Magnolia trees are renowned for being early bloomers, and they are often among the first plants to flower in a spring garden. If you are looking to add some early color to your landscape, magnolia trees are a great choice, though not all varieties of magnolia will bloom early. Here we look at the typical blooming time of magnolia trees, and the expected time of year specific species will flower.
Magnolias bloom in spring, but the portion of spring they bloom in will differ according to the species as well as the climate. Many magnolias are early bloomers, with flowers that emerge at the very beginning of spring, or even before the arrival of spring.
These bring much welcome color to the garden which may have been lacking interest and vibrance throughout winter, however, if your region experiences a late frost it can damage the flowers.
Most magnolias that bloom towards the end of spring are hybrid varieties. Though you need to be more patient to wait for these to flower, they offer the benefit of avoiding damage from late frosts. This makes them a particularly good choice if you live in a climate where frosts are common throughout early spring.
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Early Blooming Magnolias
Magnolia ‘Black Tulip’
This hybrid magnolia tree blooms very early in the season, right at the beginning of spring. The flowers will be in full bloom on bare branches when the leaves are just starting to develop as tiny green buds. The flowers on this magnolia tree are quite remarkable, in a deep shade of purple-red.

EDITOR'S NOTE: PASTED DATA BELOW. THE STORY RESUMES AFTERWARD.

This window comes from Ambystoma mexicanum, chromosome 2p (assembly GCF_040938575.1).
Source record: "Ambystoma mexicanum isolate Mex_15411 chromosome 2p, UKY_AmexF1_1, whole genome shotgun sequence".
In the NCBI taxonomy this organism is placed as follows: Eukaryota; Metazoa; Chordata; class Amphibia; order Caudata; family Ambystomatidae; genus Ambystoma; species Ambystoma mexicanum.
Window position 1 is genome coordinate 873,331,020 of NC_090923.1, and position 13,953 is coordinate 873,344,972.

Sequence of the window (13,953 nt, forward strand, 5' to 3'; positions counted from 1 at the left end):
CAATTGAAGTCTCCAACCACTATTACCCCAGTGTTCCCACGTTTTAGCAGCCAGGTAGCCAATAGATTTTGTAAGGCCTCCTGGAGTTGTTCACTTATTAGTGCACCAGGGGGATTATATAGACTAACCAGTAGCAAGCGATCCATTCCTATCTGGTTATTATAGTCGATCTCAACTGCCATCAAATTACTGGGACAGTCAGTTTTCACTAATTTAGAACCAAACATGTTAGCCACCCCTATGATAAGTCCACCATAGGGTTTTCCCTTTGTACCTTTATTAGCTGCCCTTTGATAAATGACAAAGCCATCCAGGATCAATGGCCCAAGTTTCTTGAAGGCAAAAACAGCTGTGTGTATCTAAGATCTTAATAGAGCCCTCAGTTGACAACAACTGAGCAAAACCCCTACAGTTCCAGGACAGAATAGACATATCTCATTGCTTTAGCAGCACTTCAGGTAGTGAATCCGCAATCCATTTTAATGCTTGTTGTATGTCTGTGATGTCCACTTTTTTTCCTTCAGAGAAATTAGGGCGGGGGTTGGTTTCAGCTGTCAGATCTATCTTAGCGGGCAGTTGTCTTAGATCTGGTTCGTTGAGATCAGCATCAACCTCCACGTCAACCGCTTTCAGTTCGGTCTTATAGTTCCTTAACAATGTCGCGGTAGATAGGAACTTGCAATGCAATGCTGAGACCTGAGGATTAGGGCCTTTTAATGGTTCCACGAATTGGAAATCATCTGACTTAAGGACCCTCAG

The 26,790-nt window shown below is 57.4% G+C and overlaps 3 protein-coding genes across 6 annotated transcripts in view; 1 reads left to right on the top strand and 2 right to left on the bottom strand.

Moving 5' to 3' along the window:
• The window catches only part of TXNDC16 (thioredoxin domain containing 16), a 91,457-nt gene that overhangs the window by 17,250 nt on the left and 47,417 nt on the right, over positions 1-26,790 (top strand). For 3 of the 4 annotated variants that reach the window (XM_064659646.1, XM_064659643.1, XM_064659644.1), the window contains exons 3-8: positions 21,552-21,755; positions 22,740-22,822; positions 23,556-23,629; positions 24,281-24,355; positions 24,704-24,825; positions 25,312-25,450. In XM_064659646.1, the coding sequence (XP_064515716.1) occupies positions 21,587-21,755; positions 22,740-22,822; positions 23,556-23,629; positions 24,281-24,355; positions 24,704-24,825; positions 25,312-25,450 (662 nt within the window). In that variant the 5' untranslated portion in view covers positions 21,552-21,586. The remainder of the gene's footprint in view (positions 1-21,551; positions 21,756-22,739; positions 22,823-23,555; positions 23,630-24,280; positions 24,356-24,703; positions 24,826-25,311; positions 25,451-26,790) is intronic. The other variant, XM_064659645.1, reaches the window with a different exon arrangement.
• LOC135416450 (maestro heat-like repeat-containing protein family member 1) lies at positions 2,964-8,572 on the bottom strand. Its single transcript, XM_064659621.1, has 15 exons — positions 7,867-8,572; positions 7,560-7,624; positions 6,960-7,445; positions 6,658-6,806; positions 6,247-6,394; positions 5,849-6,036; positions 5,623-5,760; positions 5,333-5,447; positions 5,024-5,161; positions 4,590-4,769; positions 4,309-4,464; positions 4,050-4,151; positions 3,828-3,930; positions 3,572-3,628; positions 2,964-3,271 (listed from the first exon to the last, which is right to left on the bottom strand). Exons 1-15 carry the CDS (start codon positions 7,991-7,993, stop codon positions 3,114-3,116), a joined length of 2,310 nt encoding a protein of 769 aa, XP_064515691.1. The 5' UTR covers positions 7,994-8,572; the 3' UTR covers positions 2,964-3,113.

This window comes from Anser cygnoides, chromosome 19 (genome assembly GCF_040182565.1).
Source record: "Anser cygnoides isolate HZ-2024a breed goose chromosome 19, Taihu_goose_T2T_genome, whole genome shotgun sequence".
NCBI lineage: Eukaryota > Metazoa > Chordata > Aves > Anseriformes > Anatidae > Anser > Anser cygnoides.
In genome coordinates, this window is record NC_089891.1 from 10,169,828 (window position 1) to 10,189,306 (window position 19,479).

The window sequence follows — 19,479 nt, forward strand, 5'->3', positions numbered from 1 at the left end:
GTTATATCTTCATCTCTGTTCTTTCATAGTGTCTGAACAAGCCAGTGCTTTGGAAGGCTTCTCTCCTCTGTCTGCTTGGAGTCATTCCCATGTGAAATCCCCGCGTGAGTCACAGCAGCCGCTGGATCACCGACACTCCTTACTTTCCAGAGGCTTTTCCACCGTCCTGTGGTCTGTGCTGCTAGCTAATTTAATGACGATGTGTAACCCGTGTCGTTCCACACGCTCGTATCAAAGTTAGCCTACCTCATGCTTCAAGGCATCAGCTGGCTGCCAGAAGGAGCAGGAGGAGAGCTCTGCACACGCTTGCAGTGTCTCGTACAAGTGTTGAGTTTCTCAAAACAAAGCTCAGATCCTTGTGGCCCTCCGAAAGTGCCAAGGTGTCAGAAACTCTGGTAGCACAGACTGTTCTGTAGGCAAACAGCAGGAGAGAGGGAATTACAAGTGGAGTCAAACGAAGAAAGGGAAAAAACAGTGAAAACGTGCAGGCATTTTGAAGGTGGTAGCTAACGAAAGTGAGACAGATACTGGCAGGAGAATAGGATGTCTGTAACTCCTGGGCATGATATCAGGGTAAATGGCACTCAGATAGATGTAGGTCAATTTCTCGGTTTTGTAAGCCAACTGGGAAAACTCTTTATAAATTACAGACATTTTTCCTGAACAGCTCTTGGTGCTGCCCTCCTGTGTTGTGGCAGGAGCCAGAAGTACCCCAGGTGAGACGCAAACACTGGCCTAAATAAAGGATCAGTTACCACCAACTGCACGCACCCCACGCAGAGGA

They are shaped like tulips, hence the name, and are pleasantly fragranced. Each flower will typically measure 6 inches across. If the temperatures remain consistently mild and the soil is kept moist, then this magnolia tree can produce a second round of flowers in the middle of summer. It is hardy through USDA zones 5 to 9, and will perform best in full sun or partial shade.
Magnolia ‘Solar Flair’
This magnolia is a second-generation hybrid, whose parents are Magnolia × brooklynensis ‘Woodsman’ and Magnolia ‘Gold Star’. This is an early bloomer, sending out flowers on bare branches before the foliage starts to emerge, usually in March. The flowers look demure and delicate, in a pale shade of buttery yellow and flushed with pink at their base.
Standing upright on the branches, the flowers typically measure around 5 inches across. This is a particularly hardy variety of magnolia trees, which can be grown in USDA hardiness zones 4 to 8. The tree is able to withstand exceptionally low temperatures, however, these can damage the flowers. If your climate still experiences frost in early spring, this can destroy the early blooming blossoms.
The Yulan Magnolia tree (Magnolia denudata) is native to China, and typically blooms in March. It will need to be around 6 or 7 years of age before it is able to produce flowers, and these will be creamy white and cup-shaped.
The flowers have an intense lemon scent and will measure around 4 inches across. In late summer the flowers will develop into red fruits, which open to reveal red seeds which are suspended via a cotton-like fiber. The tree is deciduous and will reach heights of up to 40 feet. It can be grown as a shrub, but this is less common. It can be grown in USDA hardiness zones 6 to 9.